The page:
Sunday, November 15, 2015

A House is not a Home

We have arrived safely in Tacloban, and have already put in our first clinic day, which is one of the most grueling days ever. We set up clinic outdoors, under full sun, in the center of a makeshift basketball court in the center of a illegally built shanty town. 
It was a crazy introduction for Walley, sweat soaked clothes and full body heat rash!  Almost like getting jumped into a gang.  He was a trooper, always with a smile, and of course with candy in his pocket for the kids. 

The clinic was in the Anibong neighborhood just outside of Tacloban, which is most notable for having been blasted by the tsunami, which washed several tankers ashore, landing in the middle of a fishing village. When we were here just after the typhoon, it was surprising to see that the people of that village just continued to live in the middle of the debris and all around the stranded tankers. Google it. It is kind of crazy.  At the time I couldn't really conceive that a person would continue to live amongst such wreckage, but I am starting to understand that your home is not just a building, it is so much more. 

On the first day here we toured around the city and were happy to see that there has been relatively a lot of progress. It is so much greener, the vegetation has really rebounded. And now there are tons of businesses, and most of the debris has been cleared. Homes are being repaired and rebuilt, although the locals complain that it is still hard to source building materials, and you have to get in line to have builders help you. 

We toured the resettlement areas, which are row style house that are built for people that were displaced from their homes due to the destruction of the storm.  They are huge groupings of shack style houses on the outskirts of town.  I know this sounds like a very "first world" perspective, but there seems to have been zero urban planning.  It seems like there were houses built, but not homes.   

Many of the people we spoke to are from fishing villages, and the resettlement areas are placed deep inland without transportation. There are no schools, markets, vendors, or job opportunities in these settlements.  To send each kid into town for school is 20 pesos each way (not even one dollar, but a steep price to many of the displaced families).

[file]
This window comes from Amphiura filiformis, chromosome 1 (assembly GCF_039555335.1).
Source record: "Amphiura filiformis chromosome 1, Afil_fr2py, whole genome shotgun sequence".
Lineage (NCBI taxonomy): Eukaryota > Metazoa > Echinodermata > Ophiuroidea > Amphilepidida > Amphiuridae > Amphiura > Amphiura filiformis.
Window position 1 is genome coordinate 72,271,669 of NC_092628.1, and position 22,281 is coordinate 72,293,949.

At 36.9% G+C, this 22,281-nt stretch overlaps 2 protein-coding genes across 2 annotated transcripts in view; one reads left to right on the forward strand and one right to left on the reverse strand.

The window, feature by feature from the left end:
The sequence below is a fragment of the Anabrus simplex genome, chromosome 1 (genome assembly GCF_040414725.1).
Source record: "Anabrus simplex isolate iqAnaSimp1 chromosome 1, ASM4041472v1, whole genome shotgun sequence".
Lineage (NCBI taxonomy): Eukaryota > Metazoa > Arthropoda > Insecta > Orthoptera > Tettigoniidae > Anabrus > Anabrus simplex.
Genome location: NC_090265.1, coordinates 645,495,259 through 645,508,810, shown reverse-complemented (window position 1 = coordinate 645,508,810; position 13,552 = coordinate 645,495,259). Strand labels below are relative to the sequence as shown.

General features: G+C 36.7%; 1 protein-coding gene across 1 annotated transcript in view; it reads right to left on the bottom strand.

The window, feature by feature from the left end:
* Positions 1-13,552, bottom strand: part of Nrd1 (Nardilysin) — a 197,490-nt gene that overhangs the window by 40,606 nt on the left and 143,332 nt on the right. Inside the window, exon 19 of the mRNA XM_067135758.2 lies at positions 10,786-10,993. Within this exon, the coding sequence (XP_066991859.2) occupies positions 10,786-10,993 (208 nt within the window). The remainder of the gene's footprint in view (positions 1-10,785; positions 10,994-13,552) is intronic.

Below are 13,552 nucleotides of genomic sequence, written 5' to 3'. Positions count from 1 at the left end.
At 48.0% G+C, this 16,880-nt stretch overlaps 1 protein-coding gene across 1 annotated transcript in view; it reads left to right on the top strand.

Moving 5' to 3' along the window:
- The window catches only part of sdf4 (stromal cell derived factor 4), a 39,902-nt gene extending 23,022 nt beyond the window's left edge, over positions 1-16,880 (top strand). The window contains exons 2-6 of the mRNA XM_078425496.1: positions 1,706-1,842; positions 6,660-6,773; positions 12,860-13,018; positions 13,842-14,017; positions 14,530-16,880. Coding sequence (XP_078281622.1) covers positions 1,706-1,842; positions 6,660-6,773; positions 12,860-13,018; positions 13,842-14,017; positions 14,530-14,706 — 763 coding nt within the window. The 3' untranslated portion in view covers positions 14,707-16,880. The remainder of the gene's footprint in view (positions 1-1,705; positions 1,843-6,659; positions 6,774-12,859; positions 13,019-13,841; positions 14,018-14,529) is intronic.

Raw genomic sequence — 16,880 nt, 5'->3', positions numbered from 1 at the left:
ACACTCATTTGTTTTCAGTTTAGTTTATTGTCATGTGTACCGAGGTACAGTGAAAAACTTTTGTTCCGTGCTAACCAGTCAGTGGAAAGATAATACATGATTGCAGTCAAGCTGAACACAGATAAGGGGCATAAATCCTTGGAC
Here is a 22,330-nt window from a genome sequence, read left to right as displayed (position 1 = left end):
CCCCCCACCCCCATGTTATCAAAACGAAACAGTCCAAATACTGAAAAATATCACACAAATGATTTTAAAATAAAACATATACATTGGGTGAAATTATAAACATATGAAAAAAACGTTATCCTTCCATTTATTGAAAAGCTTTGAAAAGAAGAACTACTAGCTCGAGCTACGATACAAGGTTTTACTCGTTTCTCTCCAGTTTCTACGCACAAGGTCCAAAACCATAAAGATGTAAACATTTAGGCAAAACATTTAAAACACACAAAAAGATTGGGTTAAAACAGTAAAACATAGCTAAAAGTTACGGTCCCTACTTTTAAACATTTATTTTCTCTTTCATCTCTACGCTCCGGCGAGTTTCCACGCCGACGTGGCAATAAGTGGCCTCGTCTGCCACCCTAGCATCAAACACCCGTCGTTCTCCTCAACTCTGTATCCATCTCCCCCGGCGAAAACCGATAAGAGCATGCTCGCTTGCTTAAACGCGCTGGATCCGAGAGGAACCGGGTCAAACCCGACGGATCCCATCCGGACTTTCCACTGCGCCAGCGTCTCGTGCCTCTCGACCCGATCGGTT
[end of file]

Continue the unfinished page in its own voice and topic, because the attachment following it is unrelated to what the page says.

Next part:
As a result many people, like the people of Anibong that we saw today, are not going to the resettlement areas, but living back in the original areas they were displaced from. The government has set no-building zones all along the waterfront as a reaction to the destruction of the storm, but people continue to build in the areas they are accustomed to. 

It reminds me of what I experienced in Central America where we saw families living in garbage dump settlements. A year prior a group of humanitarians from the UK had build homes a few kilometers out of the garbage dump and moved families to much these new, much cleaner and safer environments. But the families abandoned these new homes and moved back to live at the dump.  It is what they knew. Their parents and grandparents had lived there, their livelihood and community was there. It was their home. 

One thing I have learned over the years with these trips is that you cannot place your own values and beliefs on someone else's life. 
 So with that perspective, this time I viewed the the people living in Anibong with new eyes. What last time looked to me to be terrible conditions, this time looked like community. Where I previously saw filth and squalor, this time I noticed the homey touches like house plants and decoration...a pride of place. 

The day of work in the clinic is hard, but rewarding.  I saw a young guy today with a really high prescription, and when I found him a new pair of glasses he said it felt like an early Christmas, and I was like Santa Claus, though I suspect what he really meant was I looked like an old white guy with a red/burned nose. Picture attached!!

Walley is awesome, as I knew he would be.  He has been placed in one of the most difficult stations of the clinic, using the only real "technology" we have. Not only is it a complicated instrument to use, it requires some yoga-style postures from him as he is generally towering over the locals. Can you tell how hot he feels in this picture?:

Tomorrow we set up a more permanent clinic (indoors!!) at the tacloban hospital. No air conditioning, but at least not full sun. 

Full of gratitude for the life we get to live at home. And a new appreciation of what home really means,

Love you all, Brad McDougall O.D.


  1. Beautifully written Brad. Will be thinking of you Marina and the rest of the TWECS team in Tacloban. Well done my friends!

    Rene Royal

  2. Brad your perspective was really well written, Really appreciate a true accounting of what the team faces each day. Great work you guys
    All the best to all of you.